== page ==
Should You Work Out When You’re Sore?

by Lauren Bedosky
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Should You Work Out When You’re Sore?

Have you ever woken up with residual workout soreness and wondered if it’s still safe to hit the gym?

Working sore muscle groups can be a great way to decrease post-workout soreness, so long as you stick to bodyweight and light resistance exercises, according to physical therapist William P. Kelley, DPT, a certified strength and conditioning specialist.


When you perform any kind of exercise that challenges your muscles in a new way (e.g., trying different exercise variations or increasing workout intensity, duration and/or volume), you create micro-tears in those muscle tissues. Muscle soreness results once inflammation sets in. “The best way to decrease this inflammation is by causing the action of muscle pumping,” Kelley says. This action gets your blood flowing and boosts circulation, helping flush out metabolic waste and bringing fresh, recovery-friendly oxygen and nutrients to sore muscles.

To speed recovery, Kelley recommends performing complex movements that incorporate multiple muscle groups, such as squats, pushups, lunges, thrusters and pullups. “Doing exercises in a circuit is a fun and efficient way to work out when sore,” Kelley says. If you add weight, keep it light. If you prefer cardio, spend some time on an assault bike or elliptical. Or, make it fun by playing a game of pickup soccer, hockey or another sport of choice.

You could also take muscle soreness as an excuse to try low-intensity activities like yoga, Pilates, walking and restorative exercises.



Start on the floor on your hands and knees. Step your left hand and right knee forward, followed by your right hand and left knee. Continue alternating stepping your opposite hand and knee forward until you reach a turnaround point. Keep your back flat and look straight ahead the entire time.


Hang from a pullup bar with your arms fully extended, shoulders down and away from your ears and feet off the floor. Hold on for as long as you’re able or at least long enough to feel a nice stretch.


Stand tall with your feet hip-width apart and your arms down at your sides. Brace your core and pull one heel up to bring your knee toward your midline while you simultaneously drive the opposite arm up so both are bent 90 degrees. Make sure not to over-arch your back. Return your foot to the floor and your arm to your side and repeat the movement with the opposite arm and leg. Complete as many controlled reps as you’d like.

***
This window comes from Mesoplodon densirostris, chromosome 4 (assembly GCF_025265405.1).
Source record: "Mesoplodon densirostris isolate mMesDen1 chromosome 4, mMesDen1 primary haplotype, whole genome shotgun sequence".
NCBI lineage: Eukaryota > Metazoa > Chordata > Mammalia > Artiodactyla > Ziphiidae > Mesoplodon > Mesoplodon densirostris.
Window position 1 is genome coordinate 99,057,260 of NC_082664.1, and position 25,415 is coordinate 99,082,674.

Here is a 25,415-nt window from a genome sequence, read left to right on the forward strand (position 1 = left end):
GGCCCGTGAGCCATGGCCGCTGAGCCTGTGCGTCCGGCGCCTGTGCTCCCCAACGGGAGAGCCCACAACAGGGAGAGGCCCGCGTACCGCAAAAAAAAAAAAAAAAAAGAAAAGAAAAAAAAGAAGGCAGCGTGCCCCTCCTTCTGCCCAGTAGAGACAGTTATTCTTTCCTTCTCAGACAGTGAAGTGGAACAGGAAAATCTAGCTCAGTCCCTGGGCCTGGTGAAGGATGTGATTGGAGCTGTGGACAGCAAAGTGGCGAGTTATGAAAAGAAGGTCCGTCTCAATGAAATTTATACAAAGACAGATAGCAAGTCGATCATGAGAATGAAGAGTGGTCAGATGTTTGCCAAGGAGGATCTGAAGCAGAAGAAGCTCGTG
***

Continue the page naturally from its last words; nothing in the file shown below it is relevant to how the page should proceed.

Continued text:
Kneel on the floor on your hands and knees so your shoulders are directly over your hands and your hips are directly over your knees. Lift your head gently so your lower back curves and hold for one count. Then, drop your head gently down in between your shoulders and raise your upper back until it’s rounded. Repeat for a few reps.


Begin on the floor on your hands and knees so your shoulders are directly over your hands and your hips are directly over your knees. Spread your fingers wide, press firmly though your palms and tuck your toes under to lift your knees off the floor. Shift your hips back and up toward the ceiling and begin to straighten your legs (don’t lock your knees). Gently press your heels toward the floor so you feel a slight stretch in your calves. Hold for as long as comfortable.


Kneel on the floor on your hands and knees so your shoulders are directly over your hands and your hips are directly over your knees. Lift your knees off the ground a few inches and step your opposite hand and foot forward. Continue alternating sides, making sure to keep your back flat and your butt down. Look straight ahead the entire time.


Kneel on the floor on your hands and knees so your shoulders are directly over your hands and your hips are directly over your knees. Keeping your back flat, rock your hips back toward your ankles. Reset and repeat.


What you don’t want to do is lift heavy, perform any kind of sprint training or log tons of miles when your muscles are sore, as this boosts your risk of injury.

“Sore muscles won’t be able to generate as much force or contract as quickly and efficiently when called upon,” Kelley says. Not only does this limit your potential fitness gains, but it places greater stress on your joints, tendons and ligaments, leading to pain and overuse injuries over time. What’s more, you won’t have as much muscle control and balance when you’re sore, “which also predisposes [you] for injury,” Kelley says.

In addition, you may have trouble achieving your usual full range of motion and exercise potential when you work out with sore muscles. For example, you may find you can’t squat as deeply, lift as heavy or run as efficiently, which limits the gains you’ll see from your workout. “Exercising sore muscles is for the purpose of combating soreness, not for increasing strength and size,” Kelley says.

So if you’re going to exercise with sore muscles, just make sure you do it to speed your recovery — not to make performance or fitness improvements.

About the Author

Lauren Bedosky

Lauren is a freelance fitness writer who specializes in covering running and strength training topics. She writes for a variety of national publications, including Men’s HealthRunner’s WorldSHAPE and Women’s Running. She lives in Brooklyn Park, Minnesota, with her husband and their three dogs.


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